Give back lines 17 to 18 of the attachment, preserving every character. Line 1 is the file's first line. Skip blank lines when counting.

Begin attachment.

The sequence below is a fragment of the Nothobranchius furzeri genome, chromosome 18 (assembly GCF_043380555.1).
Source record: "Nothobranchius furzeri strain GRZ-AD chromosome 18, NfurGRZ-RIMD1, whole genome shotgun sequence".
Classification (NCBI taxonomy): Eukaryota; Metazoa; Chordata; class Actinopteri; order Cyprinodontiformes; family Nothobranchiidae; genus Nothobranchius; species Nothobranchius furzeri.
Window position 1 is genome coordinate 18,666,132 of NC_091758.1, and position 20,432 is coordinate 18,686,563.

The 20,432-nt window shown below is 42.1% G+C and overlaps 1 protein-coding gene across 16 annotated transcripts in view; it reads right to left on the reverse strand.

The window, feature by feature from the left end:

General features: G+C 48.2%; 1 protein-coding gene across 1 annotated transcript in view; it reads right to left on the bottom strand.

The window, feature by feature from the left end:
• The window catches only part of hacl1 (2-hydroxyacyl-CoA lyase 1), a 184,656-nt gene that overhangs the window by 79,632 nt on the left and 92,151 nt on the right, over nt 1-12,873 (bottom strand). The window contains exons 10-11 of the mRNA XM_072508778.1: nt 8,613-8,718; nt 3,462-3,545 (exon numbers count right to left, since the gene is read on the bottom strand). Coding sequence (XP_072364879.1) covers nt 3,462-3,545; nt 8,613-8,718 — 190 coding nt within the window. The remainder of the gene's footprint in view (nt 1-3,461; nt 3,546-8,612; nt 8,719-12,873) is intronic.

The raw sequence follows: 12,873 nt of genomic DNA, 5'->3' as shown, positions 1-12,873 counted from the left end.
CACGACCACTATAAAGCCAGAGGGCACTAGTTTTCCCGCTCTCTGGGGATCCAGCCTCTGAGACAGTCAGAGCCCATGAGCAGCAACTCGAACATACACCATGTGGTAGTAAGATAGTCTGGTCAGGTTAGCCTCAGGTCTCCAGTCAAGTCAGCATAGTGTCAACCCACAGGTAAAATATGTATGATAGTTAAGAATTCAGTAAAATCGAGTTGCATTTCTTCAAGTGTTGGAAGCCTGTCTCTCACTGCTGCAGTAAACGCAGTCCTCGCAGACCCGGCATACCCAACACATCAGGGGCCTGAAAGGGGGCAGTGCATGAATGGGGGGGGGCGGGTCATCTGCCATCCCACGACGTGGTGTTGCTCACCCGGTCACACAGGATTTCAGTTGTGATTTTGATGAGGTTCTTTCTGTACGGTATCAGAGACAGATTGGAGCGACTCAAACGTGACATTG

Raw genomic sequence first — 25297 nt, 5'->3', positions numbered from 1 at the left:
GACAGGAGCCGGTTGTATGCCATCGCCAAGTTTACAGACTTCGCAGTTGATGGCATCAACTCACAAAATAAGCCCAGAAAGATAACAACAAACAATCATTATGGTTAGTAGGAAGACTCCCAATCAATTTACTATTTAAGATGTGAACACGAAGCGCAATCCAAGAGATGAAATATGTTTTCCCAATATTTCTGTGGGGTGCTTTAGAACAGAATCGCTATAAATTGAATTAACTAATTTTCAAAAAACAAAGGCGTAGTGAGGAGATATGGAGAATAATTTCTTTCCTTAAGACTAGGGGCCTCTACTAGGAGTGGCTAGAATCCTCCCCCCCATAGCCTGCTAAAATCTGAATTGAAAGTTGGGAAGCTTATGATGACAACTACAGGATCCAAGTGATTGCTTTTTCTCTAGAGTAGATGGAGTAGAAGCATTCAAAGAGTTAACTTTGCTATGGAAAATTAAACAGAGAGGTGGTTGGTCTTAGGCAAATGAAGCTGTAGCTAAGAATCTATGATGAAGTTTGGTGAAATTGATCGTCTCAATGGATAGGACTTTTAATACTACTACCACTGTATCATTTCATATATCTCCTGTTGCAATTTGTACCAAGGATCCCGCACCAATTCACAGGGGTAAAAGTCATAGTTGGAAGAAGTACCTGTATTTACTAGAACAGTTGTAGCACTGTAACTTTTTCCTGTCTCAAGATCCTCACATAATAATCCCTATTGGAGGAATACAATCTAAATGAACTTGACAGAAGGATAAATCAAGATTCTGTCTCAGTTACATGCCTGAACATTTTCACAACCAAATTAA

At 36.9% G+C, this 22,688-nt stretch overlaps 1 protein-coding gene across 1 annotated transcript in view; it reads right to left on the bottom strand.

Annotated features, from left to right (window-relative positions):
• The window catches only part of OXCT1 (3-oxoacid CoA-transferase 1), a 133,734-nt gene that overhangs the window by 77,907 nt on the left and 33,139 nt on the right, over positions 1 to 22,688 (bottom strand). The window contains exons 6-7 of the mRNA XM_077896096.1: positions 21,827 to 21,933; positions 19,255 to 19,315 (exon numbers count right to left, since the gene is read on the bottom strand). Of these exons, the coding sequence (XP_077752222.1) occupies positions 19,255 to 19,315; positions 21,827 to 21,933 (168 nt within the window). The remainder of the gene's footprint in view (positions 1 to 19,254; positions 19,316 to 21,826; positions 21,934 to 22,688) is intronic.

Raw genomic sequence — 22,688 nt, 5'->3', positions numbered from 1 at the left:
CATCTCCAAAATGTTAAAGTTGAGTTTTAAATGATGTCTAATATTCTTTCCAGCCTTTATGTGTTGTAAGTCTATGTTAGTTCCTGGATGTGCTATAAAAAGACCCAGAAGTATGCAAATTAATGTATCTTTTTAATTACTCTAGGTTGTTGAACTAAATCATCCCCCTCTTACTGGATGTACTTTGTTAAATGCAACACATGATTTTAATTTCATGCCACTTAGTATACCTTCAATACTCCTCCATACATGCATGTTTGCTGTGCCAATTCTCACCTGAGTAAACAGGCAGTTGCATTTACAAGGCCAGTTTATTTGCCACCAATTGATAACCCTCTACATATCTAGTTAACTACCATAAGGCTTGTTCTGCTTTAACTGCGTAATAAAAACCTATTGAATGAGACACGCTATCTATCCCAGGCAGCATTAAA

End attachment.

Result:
Raw genomic sequence — 22,688 nt, 5'->3', positions numbered from 1 at the left:
CATCTCCAAAATGTTAAAGTTGAGTTTTAAATGATGTCTAATATTCTTTCCAGCCTTTATGTGTTGTAAGTCTATGTTAGTTCCTGGATGTGCTATAAAAAGACCCAGAAGTATGCAAATTAATGTATCTTTTTAATTACTCTAGGTTGTTGAACTAAATCATCCCCCTCTTACTGGATGTACTTTGTTAAATGCAACACATGATTTTAATTTCATGCCACTTAGTATACCTTCAATACTCCTCCATACATGCATGTTTGCTGTGCCAATTCTCACCTGAGTAAACAGGCAGTTGCATTTACAAGGCCAGTTTATTTGCCACCAATTGATAACCCTCTACATATCTAGTTAACTACCATAAGGCTTGTTCTGCTTTAACTGCGTAATAAAAACCTATTGAATGAGACACGCTATCTATCCCAGGCAGCATTAAA